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Spears v. Arizona Board of Regents

United States District Court, D. Arizona

August 20, 2019

Roy E. Spears, Plaintiff,
v.
Arizona Board of Regents, et al., Defendants.

          ORDER

          Cindy K. Jorgenson United States District Judge.

         Pending before the Court is the Motion to Dismiss ("MTD") (Doc. 48) filed by State Defendants seeking to dismiss the Second Amended Complaint (Doc. 44) filed by Plaintiff Roy E. Spears ("Spears"). The parties have thoroughly presented the facts and briefed the legal issues. Therefore, the Court declines to set this matter for oral argument. See LRCiv 7.2(f); 27A Fed.Proc., L.Ed. § 62:367 (March 2016) ("A district court generally is not required to hold a hearing or oral argument before ruling on a motion.").

         I. Factual and Procedural Background[1]

         Spears attended the 2017 Festival (“Festival”) on the University of Arizona ("UA") campus mall ("UA Mall") on March 17, 2017. ¶ 15. He was soon immersed by the amplified sound of the festival. ¶ 45. Spears put on his GoPro, amplification system, headset microphone, placed Gospel signs around a tree, held one Gospel sign, and began to speak at approximately 12:20 p.m. ¶ 46. Within several minutes, Rebekah Salcedo ("Salcedo"), a UA "First Amendment Monitor," approached and asked Spears to turn off his microphone explaining that amplification can only be used on the sound stages and with a permit. ¶ 47. She clarified that, under the Festival's policy, he could stay and speak as long as he did not use amplification. Id. Spears disagreed with the policy claiming that it was arbitrary. ¶ 48. Salcedo replied that it was not arbitrary because the Festival had reserved the stages and sound licenses for the weekend through UA. ¶¶ 49-50.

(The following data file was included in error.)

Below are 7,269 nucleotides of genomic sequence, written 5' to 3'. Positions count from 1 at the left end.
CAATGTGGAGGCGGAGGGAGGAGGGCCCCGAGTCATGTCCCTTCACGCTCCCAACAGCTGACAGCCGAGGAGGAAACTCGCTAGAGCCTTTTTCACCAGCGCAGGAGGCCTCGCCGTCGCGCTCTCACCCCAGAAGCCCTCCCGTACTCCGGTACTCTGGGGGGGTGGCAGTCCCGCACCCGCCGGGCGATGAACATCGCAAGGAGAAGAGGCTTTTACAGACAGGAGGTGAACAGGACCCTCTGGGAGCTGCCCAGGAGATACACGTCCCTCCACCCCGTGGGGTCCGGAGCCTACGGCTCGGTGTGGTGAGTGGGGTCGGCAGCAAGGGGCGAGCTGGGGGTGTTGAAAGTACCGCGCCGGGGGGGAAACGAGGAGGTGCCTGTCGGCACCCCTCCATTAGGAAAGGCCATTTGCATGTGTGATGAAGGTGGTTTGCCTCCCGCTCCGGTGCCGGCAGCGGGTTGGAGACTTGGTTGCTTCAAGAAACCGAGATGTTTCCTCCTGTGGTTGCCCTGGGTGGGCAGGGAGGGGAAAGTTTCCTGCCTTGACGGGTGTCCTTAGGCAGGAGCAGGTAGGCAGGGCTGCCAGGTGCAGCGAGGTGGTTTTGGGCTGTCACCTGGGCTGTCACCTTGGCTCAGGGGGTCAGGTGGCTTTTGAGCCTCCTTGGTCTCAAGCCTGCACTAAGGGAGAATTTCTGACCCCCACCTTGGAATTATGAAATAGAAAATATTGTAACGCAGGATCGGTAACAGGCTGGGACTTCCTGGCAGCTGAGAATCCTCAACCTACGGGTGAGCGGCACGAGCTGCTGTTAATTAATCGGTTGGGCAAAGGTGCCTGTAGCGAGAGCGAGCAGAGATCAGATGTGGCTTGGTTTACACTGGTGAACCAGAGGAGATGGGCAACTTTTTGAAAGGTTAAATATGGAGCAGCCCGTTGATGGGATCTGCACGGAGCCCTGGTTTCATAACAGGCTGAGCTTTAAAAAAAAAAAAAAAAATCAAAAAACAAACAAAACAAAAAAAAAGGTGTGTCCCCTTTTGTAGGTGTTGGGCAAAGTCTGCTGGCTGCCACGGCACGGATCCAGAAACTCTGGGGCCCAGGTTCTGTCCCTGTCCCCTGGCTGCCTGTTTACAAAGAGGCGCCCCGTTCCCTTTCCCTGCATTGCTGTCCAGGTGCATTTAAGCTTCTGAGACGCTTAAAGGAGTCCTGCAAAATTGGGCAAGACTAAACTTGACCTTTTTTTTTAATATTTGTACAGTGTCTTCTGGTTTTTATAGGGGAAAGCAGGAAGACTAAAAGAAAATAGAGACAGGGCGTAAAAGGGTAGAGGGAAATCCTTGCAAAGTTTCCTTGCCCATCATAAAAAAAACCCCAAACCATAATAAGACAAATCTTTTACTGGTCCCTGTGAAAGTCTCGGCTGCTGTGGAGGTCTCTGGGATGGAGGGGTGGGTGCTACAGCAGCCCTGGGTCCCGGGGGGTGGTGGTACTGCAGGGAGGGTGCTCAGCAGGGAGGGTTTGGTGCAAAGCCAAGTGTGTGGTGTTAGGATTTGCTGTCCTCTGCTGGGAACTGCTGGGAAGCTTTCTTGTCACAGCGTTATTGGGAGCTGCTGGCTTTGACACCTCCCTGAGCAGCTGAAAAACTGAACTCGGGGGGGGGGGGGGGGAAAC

Dean of Students Kathy Adams Riester ("Riester") arrived several minutes later. ¶ 51. Riester told Spears his amplifying sound was disruptive to the Festival of Books and that volunteers from the Festival had complained. ¶ 52. University of Arizona Police Department ("UAPD") Officer Ian Theel ("Theel") arrived and advised Spears that, if he continued to speak using amplification, he would face arrest if he failed to obey Riester. ¶ 55. After Spears continued to speak using amplification, he was arrested. ¶ 55.

         On March 8, 2018, Spears filed a civil rights Complaint (Doc. 1) with this Court. On May 29, 2018, Spears filed his First Amended Complaint. (Doc. 7). On July 5, 2018, Defendants filed a Motion to Dismiss (Doc. 27). The Motion to Dismiss was granted with leave to amend. (Doc. 41). Spears has filed his Second Amended Complaint (“SAC”). (Doc. 44). State Defendants filed a MTD the SAC asserting Spears has not stated a claim. (Doc. 48). Spears has responded (Doc. 49) and Defendants have replied (Doc. 50).

         Spears argues that he has stated a claim because:

(1) The Festival was a traditional public forum.
(2) Defendants' restriction was unreasonable because he was not disrupting the festival.
(3) Therefore, Defendants restricted his constitutionally protected speech in an unconstitutional way.

         Defendants argue that Spears has failed to state a claim as he does not allege any illegal conduct because:

(1) The Festival was a limited public forum so the scrutiny for restriction is lower.
(2) However, even if the scrutiny for restriction was higher, the time, place, and manner restriction is still constitutional.
(3) Therefore, Spears claim must be dismissed because his speech was restricted in a constitutional manner making his claim implausible.

         This Court finds Defendants' arguments persuasive and will grant their MTD for the reasons stated below.

         II. Analysis

         With the exception of the A.R.S. § 15-1861, the Court extensively discussed the issues presented in the original Motion to Dismiss, response, and reply in its March 7, 2019, Order (Doc. 41). As a number of these issues are ...


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